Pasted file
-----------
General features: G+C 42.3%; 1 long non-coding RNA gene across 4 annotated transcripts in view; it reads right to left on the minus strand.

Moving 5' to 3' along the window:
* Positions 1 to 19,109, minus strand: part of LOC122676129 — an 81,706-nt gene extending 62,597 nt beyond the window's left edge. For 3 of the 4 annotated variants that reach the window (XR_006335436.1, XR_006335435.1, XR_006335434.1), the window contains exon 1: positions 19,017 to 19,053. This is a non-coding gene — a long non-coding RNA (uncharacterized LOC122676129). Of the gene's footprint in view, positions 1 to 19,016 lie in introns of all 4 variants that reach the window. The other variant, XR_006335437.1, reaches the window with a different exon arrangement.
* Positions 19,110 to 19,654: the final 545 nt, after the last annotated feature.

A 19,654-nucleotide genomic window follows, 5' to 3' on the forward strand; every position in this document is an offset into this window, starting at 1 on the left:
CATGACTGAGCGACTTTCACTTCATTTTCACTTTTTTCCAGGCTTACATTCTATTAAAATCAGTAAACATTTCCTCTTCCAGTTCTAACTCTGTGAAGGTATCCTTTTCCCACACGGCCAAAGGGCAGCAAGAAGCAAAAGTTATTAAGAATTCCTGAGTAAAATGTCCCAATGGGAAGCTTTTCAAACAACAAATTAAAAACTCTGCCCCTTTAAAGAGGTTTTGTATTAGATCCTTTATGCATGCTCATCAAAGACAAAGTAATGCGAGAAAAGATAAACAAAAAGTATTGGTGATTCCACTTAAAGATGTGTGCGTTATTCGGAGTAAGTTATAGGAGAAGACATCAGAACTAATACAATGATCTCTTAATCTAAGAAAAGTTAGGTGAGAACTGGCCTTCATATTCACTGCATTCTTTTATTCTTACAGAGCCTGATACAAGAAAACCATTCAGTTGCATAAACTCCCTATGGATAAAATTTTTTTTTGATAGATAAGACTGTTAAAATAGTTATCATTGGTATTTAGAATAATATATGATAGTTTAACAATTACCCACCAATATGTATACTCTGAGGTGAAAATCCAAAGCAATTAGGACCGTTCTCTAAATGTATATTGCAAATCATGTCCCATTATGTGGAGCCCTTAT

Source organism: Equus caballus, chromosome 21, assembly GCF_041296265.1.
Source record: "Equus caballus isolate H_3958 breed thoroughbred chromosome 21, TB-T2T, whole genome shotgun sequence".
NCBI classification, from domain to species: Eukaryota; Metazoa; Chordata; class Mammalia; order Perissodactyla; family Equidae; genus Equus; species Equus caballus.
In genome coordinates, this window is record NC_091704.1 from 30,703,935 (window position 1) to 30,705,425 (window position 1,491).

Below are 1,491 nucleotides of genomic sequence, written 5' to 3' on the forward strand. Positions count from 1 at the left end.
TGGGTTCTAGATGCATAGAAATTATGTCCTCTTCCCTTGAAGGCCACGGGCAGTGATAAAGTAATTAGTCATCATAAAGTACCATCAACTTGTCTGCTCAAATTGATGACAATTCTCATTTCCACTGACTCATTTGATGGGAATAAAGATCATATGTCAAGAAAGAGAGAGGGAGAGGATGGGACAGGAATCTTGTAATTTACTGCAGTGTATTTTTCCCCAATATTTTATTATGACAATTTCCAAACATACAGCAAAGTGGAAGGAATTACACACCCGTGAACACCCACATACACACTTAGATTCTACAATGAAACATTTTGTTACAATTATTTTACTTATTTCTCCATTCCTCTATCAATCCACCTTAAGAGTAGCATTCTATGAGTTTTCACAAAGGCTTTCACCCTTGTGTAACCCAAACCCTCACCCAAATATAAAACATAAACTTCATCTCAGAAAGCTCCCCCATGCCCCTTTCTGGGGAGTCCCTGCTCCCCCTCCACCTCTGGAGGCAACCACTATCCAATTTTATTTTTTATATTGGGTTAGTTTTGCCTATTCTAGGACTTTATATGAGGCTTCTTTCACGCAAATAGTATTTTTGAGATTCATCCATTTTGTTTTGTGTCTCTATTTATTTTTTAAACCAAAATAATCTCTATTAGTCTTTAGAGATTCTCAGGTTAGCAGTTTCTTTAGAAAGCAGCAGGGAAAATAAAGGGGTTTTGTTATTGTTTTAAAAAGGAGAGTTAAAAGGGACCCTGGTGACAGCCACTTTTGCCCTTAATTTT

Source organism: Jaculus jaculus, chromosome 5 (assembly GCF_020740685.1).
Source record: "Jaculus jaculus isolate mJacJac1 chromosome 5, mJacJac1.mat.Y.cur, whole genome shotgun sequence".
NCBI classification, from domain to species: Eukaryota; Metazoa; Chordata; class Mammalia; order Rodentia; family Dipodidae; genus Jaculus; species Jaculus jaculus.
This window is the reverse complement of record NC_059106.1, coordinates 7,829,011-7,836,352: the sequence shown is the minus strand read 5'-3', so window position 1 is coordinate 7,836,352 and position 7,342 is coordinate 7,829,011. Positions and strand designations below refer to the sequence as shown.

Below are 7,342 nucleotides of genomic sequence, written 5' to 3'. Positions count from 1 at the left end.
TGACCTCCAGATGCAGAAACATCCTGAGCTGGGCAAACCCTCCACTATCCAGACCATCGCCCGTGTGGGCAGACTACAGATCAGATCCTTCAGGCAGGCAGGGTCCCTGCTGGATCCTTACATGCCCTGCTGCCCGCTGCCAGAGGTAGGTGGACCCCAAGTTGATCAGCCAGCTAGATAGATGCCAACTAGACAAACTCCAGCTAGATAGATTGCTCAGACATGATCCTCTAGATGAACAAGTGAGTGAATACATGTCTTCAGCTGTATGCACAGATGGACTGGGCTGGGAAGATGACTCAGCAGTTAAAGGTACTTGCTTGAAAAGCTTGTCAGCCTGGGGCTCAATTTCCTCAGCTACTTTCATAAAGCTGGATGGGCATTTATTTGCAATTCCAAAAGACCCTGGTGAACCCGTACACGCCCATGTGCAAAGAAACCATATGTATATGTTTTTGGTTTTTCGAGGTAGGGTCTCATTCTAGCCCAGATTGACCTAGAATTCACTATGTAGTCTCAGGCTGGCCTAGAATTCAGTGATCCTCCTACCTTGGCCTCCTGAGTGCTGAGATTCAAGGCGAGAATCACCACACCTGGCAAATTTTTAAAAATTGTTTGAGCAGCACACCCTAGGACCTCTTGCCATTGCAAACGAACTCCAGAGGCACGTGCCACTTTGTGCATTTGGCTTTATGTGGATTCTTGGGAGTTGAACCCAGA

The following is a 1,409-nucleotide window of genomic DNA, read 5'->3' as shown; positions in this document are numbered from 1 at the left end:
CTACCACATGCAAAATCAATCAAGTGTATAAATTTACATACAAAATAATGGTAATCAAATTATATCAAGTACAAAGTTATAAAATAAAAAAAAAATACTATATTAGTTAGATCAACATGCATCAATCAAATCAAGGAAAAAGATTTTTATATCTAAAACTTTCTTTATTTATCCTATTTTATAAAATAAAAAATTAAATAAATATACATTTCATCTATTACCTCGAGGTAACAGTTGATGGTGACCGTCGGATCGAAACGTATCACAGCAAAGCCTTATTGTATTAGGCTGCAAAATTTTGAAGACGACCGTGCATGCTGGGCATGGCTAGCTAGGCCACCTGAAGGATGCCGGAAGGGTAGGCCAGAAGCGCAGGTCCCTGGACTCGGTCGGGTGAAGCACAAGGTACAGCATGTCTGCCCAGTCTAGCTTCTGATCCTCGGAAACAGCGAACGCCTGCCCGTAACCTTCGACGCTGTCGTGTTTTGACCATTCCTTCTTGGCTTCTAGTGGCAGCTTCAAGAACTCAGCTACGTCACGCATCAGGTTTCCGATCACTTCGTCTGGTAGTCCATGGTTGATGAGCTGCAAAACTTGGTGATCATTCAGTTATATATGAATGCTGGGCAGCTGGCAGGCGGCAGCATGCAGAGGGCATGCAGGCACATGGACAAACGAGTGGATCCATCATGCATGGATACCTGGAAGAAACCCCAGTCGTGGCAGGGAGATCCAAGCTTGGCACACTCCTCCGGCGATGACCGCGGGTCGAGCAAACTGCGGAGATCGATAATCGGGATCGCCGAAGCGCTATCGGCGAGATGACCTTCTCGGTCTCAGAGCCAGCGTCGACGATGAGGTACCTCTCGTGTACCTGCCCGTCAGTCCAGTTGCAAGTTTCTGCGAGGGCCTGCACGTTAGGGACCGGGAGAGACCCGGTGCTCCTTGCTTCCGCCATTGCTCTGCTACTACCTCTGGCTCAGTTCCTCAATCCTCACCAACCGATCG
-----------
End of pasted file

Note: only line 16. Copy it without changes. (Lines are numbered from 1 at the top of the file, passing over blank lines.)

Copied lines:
This window is the reverse complement of record NC_059106.1, coordinates 7,829,011-7,836,352: the sequence shown is the minus strand read 5'-3', so window position 1 is coordinate 7,836,352 and position 7,342 is coordinate 7,829,011. Positions and strand designations below refer to the sequence as shown.